2Markov Chain A sequence of states: X1, X2, X3, … Usually over timeThe transition from Xt-1 to Xt depends only on Xt-1 (Markov Property).A Bayesian network that forms a chainThe transition probabilities are the same for any t (stationary process)X1X2X3X4
3Example: Gambler’s Ruin Courtsey of Michael LittmanExample: Gambler’s RuinSpecification:Gambler has 3 dollars.Win a dollar with prob. 1/3.Lose a dollar with prob. 2/3.Fail: no dollars.Succeed: Have 5 dollars.States: the amount of money0, 1, 2, 3, 4, 5Transition Probabilities
4Transition Probabilities Suppose a state has N possible valuesXt=s1, Xt=s2,….., Xt=sN.N2 Transition ProbabilitiesP(Xt=si|Xt-1=sj), 1≤ i, j ≤NThe transition probabilities can be represented as a NxN matrix or a directed graph.Example: Gambler’s Ruin
5What can Markov Chains Do? Example: Gambler’s RuinThe probability of a particular sequence3, 4, 3, 2, 3, 2, 1, 0The probability of success for the gamblerThe average number of bets the gambler will make.
6Example: Academic Life Courtsey of Michael LittmanExample: Academic LifeAssistantProf.: 20B. AssociateProf.: 600.20.20.70.20.6T. TenuredProf.: 900.20.6S. Out on theStreet: 100.3D. Dead: 00.21.00.8What is the expected lifetime income of an academic?
7Solving for Total Reward L(i) is expected total reward received starting in state i.How could we compute L(A)?Would it help to compute L(B), L(T), L(S), and L(D) also?
8Solving the Academic Life The expected income at state D is 0L(T)=90+0.7x x90+…L(T)=90+0.7xL(T)L(T)=3000.7T. TenuredProf.: 900.3D. Dead: 0
9Working Backwards287.5325AssistantProf.: 20B. AssociateProf.: 600.20.20.70.20.6T. TenuredProf.: 903000.20.650S. Out on theStreet: 100.30.2D. Dead: 00.81.0Another question: What is the life expectancy of professors?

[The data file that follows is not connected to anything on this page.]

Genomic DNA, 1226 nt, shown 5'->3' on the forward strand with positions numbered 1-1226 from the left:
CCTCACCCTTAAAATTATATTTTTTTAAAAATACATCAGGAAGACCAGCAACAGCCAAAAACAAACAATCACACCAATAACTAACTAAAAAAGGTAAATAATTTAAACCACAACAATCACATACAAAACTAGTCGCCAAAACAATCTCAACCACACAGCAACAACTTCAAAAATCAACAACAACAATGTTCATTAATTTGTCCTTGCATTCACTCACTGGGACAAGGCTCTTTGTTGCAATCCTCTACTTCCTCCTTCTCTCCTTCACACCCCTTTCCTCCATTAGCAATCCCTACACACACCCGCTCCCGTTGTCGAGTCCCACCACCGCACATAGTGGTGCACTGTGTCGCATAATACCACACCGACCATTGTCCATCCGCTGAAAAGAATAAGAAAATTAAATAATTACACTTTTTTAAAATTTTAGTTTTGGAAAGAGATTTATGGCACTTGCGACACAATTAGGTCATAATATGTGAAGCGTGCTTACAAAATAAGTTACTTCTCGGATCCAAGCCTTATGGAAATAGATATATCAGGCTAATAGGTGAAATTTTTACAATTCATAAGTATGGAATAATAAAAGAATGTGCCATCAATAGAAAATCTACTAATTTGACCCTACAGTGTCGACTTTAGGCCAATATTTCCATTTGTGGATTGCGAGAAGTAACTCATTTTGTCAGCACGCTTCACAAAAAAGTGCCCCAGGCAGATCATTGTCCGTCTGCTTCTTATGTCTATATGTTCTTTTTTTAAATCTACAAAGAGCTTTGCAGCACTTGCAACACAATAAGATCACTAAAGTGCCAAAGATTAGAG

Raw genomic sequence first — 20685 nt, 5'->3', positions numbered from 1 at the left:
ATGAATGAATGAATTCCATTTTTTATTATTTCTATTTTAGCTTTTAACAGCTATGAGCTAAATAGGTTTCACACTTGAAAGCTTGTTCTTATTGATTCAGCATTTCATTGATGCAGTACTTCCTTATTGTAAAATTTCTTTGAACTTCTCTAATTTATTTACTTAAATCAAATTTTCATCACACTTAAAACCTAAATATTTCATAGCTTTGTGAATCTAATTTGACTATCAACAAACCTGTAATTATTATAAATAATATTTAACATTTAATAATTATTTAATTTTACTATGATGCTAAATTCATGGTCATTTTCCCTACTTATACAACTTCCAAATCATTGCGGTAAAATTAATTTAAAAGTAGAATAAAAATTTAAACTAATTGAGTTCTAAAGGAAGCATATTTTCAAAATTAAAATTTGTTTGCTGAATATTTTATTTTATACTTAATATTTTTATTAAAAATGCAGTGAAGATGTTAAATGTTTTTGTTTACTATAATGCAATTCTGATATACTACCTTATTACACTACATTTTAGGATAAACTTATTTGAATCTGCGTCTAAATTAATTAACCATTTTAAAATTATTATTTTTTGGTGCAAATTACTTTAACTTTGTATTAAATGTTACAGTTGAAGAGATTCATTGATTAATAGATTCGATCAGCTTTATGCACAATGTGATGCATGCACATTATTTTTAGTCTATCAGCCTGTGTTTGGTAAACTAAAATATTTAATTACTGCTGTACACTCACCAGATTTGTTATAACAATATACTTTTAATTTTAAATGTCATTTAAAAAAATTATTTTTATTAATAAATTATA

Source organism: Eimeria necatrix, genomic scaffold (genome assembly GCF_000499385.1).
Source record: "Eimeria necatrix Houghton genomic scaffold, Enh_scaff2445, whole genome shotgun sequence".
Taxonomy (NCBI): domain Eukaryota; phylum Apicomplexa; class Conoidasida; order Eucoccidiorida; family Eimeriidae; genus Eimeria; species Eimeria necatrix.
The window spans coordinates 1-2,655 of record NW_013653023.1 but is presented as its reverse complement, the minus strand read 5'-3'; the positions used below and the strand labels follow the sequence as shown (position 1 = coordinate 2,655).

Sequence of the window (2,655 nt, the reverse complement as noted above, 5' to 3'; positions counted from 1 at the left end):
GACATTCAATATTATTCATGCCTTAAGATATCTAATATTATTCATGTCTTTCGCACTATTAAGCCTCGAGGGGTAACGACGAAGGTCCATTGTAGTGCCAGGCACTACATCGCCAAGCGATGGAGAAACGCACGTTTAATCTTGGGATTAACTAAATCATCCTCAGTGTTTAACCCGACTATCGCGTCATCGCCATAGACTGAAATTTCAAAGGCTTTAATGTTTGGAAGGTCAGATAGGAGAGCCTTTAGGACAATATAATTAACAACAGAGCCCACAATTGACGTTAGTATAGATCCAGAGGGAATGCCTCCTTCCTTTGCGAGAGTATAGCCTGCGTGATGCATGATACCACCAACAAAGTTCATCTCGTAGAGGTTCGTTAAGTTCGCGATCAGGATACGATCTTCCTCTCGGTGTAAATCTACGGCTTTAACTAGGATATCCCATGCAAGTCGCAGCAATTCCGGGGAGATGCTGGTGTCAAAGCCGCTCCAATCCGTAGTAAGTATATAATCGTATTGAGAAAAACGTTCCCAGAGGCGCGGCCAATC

12Google’s Search Engine Assumption: A link from page A to page B is a recommendation of page B by the author of A (we say B is successor of A)Quality of a page is related to its in-degreeRecursion: Quality of a page is related toits in-degree, and tothe quality of pages linking to itPageRank [Brin and Page ‘98]
13Definition of PageRank Consider the following infinite random walk (surf):Initially the surfer is at a random pageAt each step, the surfer proceedsto a randomly chosen web page with probability dto a randomly chosen successor of the current page with probability 1-dThe PageRank of a page p is the fraction of steps the surfer spends at p in the limit.
14Random Web SurferWhat’s the probability of a page being visited?
15Stationary Distributions LetS is the set of states in a Markov ChainP is its transition probability matrixThe initial state chosen according to some probability distribution q(0) over Sq(t) = row vector whose i-th component is the probability that the chain is in state i at time tq(t+1) = q(t) P q(t) = q(0) PtA stationary distribution is a probability distribution q such that q = q P (steady-state behavior)
16Markov Chains Theorem: Under certain conditions: There exists a unique stationary distribution q with qi > 0 for all iLet N(i,t) be the number of times the Markov chain visits state i in t steps. Then,
17PageRank PageRank = the probability for this Markov chain, i.e. where n is the total number of nodes in the graphd is the probability of making a random jump.Query-independentSummarizes the “web opinion” of the page importance
18(1-d)* ( 1/4th the PageRank of A + 1/3rd the PageRank of B ) +d/n PageRank of P is(1-d)* ( 1/4th the PageRank of A + 1/3rd the PageRank of B ) +d/n
19Kth-Order Markov Chain What we have discussed so far is the first-order Markov Chain.More generally, in kth-order Markov Chain, each state transition depends on previous k states.What’s the size of transition probability matrix?X1X2X3X4